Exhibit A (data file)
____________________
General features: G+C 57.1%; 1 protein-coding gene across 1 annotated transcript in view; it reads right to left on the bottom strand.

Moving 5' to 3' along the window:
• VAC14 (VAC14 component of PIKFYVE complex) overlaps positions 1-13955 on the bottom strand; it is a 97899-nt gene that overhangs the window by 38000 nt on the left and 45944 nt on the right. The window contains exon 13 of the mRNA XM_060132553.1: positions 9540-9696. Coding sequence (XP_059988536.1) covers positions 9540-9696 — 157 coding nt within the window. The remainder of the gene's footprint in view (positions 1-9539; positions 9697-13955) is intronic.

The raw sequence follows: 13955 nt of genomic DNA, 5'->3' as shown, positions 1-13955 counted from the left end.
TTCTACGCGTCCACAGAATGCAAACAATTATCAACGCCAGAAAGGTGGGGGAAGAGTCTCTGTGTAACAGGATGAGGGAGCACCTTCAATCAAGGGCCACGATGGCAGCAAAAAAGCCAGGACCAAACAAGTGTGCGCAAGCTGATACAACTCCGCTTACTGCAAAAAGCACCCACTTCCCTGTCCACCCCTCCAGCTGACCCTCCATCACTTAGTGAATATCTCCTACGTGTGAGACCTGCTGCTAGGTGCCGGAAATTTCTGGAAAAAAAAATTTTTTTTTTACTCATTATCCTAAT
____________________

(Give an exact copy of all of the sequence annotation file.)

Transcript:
General features: G+C 57.1%; 1 protein-coding gene across 1 annotated transcript in view; it reads right to left on the bottom strand.

Moving 5' to 3' along the window:
• VAC14 (VAC14 component of PIKFYVE complex) overlaps positions 1-13955 on the bottom strand; it is a 97899-nt gene that overhangs the window by 38000 nt on the left and 45944 nt on the right. The window contains exon 13 of the mRNA XM_060132553.1: positions 9540-9696. Coding sequence (XP_059988536.1) covers positions 9540-9696 — 157 coding nt within the window. The remainder of the gene's footprint in view (positions 1-9539; positions 9697-13955) is intronic.

The raw sequence follows: 13955 nt of genomic DNA, 5'->3' as shown, positions 1-13955 counted from the left end.
TTCTACGCGTCCACAGAATGCAAACAATTATCAACGCCAGAAAGGTGGGGGAAGAGTCTCTGTGTAACAGGATGAGGGAGCACCTTCAATCAAGGGCCACGATGGCAGCAAAAAAGCCAGGACCAAACAAGTGTGCGCAAGCTGATACAACTCCGCTTACTGCAAAAAGCACCCACTTCCCTGTCCACCCCTCCAGCTGACCCTCCATCACTTAGTGAATATCTCCTACGTGTGAGACCTGCTGCTAGGTGCCGGAAATTTCTGGAAAAAAAAATTTTTTTTTTACTCATTATCCTAAT